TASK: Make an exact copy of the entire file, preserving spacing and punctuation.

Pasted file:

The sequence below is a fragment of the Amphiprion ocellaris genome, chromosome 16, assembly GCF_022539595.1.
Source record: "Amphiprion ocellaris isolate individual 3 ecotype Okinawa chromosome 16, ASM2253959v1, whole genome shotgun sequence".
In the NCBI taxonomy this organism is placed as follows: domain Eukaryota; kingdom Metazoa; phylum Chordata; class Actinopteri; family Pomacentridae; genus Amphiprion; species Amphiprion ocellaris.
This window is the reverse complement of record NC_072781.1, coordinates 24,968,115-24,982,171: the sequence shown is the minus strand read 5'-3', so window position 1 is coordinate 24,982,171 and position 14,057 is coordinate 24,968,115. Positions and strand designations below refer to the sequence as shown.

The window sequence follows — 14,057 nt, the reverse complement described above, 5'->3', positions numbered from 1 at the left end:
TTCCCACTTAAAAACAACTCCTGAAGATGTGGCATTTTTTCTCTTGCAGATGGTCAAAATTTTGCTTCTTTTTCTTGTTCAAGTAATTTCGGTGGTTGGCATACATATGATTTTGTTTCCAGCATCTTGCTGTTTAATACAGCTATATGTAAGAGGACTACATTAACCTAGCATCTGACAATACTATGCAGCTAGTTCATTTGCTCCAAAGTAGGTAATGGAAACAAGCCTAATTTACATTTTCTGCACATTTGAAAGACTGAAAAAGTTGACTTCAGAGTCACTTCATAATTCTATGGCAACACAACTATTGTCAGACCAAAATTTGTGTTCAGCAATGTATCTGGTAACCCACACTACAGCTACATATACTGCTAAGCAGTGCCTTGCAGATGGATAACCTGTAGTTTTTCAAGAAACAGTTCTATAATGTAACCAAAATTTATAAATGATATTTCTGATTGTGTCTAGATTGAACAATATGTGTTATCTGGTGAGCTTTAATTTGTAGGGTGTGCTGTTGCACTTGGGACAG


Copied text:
The sequence below is a fragment of the Amphiprion ocellaris genome, chromosome 16, assembly GCF_022539595.1.
Source record: "Amphiprion ocellaris isolate individual 3 ecotype Okinawa chromosome 16, ASM2253959v1, whole genome shotgun sequence".
In the NCBI taxonomy this organism is placed as follows: domain Eukaryota; kingdom Metazoa; phylum Chordata; class Actinopteri; family Pomacentridae; genus Amphiprion; species Amphiprion ocellaris.
This window is the reverse complement of record NC_072781.1, coordinates 24,968,115-24,982,171: the sequence shown is the minus strand read 5'-3', so window position 1 is coordinate 24,982,171 and position 14,057 is coordinate 24,968,115. Positions and strand designations below refer to the sequence as shown.

The window sequence follows — 14,057 nt, the reverse complement described above, 5'->3', positions numbered from 1 at the left end:
TTCCCACTTAAAAACAACTCCTGAAGATGTGGCATTTTTTCTCTTGCAGATGGTCAAAATTTTGCTTCTTTTTCTTGTTCAAGTAATTTCGGTGGTTGGCATACATATGATTTTGTTTCCAGCATCTTGCTGTTTAATACAGCTATATGTAAGAGGACTACATTAACCTAGCATCTGACAATACTATGCAGCTAGTTCATTTGCTCCAAAGTAGGTAATGGAAACAAGCCTAATTTACATTTTCTGCACATTTGAAAGACTGAAAAAGTTGACTTCAGAGTCACTTCATAATTCTATGGCAACACAACTATTGTCAGACCAAAATTTGTGTTCAGCAATGTATCTGGTAACCCACACTACAGCTACATATACTGCTAAGCAGTGCCTTGCAGATGGATAACCTGTAGTTTTTCAAGAAACAGTTCTATAATGTAACCAAAATTTATAAATGATATTTCTGATTGTGTCTAGATTGAACAATATGTGTTATCTGGTGAGCTTTAATTTGTAGGGTGTGCTGTTGCACTTGGGACAG